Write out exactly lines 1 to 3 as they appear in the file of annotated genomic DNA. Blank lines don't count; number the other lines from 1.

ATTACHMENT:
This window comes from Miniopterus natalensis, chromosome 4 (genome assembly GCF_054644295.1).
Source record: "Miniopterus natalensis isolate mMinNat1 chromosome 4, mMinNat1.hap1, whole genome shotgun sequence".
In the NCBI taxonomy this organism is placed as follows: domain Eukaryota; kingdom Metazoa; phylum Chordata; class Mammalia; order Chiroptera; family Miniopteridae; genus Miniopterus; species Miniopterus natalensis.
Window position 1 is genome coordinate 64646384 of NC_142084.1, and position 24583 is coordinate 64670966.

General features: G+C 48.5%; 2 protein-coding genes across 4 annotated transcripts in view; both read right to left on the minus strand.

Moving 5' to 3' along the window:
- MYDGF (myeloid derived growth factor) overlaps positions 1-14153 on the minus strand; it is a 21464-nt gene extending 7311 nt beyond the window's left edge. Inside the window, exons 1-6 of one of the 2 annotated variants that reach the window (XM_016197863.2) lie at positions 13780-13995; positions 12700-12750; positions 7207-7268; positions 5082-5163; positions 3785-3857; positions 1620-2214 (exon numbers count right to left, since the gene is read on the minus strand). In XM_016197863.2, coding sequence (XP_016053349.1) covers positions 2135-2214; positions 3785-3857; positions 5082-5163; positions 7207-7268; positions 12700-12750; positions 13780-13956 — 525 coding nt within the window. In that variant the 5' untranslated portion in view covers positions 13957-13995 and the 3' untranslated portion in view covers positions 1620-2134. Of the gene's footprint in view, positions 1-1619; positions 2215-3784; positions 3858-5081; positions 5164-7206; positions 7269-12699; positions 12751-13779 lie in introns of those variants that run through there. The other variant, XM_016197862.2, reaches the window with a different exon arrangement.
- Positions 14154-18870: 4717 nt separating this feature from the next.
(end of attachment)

This window comes from Miniopterus natalensis, chromosome 4 (genome assembly GCF_054644295.1).
Source record: "Miniopterus natalensis isolate mMinNat1 chromosome 4, mMinNat1.hap1, whole genome shotgun sequence".
In the NCBI taxonomy this organism is placed as follows: domain Eukaryota; kingdom Metazoa; phylum Chordata; class Mammalia; order Chiroptera; family Miniopteridae; genus Miniopterus; species Miniopterus natalensis.